Serb central bank urged to keep high currency reserves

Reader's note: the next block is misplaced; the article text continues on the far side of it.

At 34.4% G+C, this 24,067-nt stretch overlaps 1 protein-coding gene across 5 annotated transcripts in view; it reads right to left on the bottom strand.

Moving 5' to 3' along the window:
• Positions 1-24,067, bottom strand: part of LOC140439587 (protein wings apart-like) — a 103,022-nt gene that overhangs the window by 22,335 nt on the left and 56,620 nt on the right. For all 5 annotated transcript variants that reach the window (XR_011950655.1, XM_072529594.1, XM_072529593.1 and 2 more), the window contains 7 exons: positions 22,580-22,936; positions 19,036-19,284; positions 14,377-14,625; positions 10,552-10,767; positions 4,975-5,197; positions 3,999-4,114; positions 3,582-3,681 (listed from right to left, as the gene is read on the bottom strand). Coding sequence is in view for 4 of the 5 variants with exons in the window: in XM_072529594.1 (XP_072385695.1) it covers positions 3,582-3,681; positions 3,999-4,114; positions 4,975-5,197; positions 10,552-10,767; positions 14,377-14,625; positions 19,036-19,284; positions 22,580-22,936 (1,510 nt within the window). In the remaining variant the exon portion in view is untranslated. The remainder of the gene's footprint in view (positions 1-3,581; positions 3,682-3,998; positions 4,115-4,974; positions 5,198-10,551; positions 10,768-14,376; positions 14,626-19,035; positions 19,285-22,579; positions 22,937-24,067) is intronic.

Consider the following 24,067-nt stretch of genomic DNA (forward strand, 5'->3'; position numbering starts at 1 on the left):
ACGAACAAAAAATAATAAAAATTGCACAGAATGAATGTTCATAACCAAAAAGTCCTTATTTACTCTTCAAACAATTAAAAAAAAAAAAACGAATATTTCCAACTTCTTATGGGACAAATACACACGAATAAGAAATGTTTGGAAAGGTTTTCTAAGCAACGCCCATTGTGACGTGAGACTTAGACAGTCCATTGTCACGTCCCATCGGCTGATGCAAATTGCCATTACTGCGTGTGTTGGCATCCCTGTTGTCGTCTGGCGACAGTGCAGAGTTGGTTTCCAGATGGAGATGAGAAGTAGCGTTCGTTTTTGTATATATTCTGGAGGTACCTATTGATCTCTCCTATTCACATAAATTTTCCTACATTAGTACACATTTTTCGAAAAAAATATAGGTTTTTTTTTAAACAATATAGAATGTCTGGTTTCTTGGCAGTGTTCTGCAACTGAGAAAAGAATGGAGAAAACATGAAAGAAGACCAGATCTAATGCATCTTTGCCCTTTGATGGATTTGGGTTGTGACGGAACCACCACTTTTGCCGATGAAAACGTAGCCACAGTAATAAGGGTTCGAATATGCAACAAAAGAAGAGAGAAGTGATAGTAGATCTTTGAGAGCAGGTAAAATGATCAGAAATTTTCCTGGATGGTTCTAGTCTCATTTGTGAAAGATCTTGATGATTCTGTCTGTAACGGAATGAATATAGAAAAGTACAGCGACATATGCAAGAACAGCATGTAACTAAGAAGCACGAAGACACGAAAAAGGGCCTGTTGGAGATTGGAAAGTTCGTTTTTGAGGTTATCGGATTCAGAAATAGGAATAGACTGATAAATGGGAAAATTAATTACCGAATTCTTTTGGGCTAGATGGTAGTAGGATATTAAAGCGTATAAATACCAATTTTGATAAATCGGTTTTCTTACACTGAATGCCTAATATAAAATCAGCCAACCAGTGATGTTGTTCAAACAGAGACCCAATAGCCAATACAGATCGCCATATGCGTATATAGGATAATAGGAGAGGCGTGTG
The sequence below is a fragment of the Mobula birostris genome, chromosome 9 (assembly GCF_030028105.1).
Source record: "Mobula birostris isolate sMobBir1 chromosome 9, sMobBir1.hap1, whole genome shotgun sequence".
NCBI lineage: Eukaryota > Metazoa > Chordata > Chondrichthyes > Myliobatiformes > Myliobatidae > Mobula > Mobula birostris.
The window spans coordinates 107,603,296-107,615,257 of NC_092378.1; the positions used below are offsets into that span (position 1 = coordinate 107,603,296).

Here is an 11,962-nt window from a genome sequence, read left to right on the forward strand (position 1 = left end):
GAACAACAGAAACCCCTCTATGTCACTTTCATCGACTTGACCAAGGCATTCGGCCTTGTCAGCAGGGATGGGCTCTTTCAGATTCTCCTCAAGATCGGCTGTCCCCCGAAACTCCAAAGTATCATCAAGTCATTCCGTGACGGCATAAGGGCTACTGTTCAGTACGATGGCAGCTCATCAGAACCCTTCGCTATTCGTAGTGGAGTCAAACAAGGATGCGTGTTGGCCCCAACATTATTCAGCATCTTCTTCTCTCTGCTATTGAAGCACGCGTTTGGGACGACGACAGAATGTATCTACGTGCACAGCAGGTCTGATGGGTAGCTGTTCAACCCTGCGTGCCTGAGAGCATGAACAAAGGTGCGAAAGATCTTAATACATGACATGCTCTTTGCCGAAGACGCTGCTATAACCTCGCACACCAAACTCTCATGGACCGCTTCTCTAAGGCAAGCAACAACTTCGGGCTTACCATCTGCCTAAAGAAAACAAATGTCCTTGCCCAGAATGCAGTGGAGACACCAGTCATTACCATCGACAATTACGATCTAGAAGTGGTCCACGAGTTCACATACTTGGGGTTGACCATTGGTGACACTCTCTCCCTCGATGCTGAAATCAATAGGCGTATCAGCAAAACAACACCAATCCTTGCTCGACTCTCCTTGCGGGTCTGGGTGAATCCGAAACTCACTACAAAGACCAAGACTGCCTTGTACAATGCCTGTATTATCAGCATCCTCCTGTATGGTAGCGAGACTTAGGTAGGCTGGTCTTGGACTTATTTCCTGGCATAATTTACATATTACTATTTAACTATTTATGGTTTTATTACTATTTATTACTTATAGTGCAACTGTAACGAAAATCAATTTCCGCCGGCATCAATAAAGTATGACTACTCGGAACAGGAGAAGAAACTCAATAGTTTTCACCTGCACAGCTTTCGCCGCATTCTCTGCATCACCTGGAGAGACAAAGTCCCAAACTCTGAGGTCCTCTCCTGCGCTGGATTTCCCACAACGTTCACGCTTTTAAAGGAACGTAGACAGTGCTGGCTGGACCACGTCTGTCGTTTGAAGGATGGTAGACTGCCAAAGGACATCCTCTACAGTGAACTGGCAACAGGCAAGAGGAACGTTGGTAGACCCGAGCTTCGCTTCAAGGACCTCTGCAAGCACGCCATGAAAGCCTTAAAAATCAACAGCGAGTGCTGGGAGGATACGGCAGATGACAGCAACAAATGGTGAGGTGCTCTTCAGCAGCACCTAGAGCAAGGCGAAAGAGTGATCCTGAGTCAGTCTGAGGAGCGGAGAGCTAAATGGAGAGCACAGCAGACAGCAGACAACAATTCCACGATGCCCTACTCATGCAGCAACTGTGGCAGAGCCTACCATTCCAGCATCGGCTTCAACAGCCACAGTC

BELGRADE (Reuters) – Serbia’s Finance Ministry has urged the country’s central bank not to cut mandatory reserves on hard currency deposits later this year, fearing the measure would fuel already high inflation. The central bank last week pledged to cut mandatory reserves on such deposits to 40 percent from 47 percent by the end of the year, after the government raised the size of insured deposits to 3,000 euros from 60 euros. «The measure is good but the timing is wrong. The Finance Ministry opposes the timing and suggests the (central bank) governor postpone it for the next year in order to preserve macroeconomic stability,» the Finance Ministry said in a statement to Reuters. Deposit insurance was meant to encourage Serbs to put their savings in banks, rather than keep them under their mattresses. Under the central bank’s plan, the reserve requirement will be cut to 45 percent in August and to 43 percent in September. «Such a decision would mean new inflationary pressures. And we must first lower inflationary pressures and only then go with a measure like this,» the ministry said. Earlier this month the government gave up its original plan for 9.1 percent inflation for the whole of 2005 and is now targeting a figure close to 2004’s 13.7 percent. The International Monetary Fund also opposes the timing of the cut, due to create some 130 million euros worth of extra liquidity.

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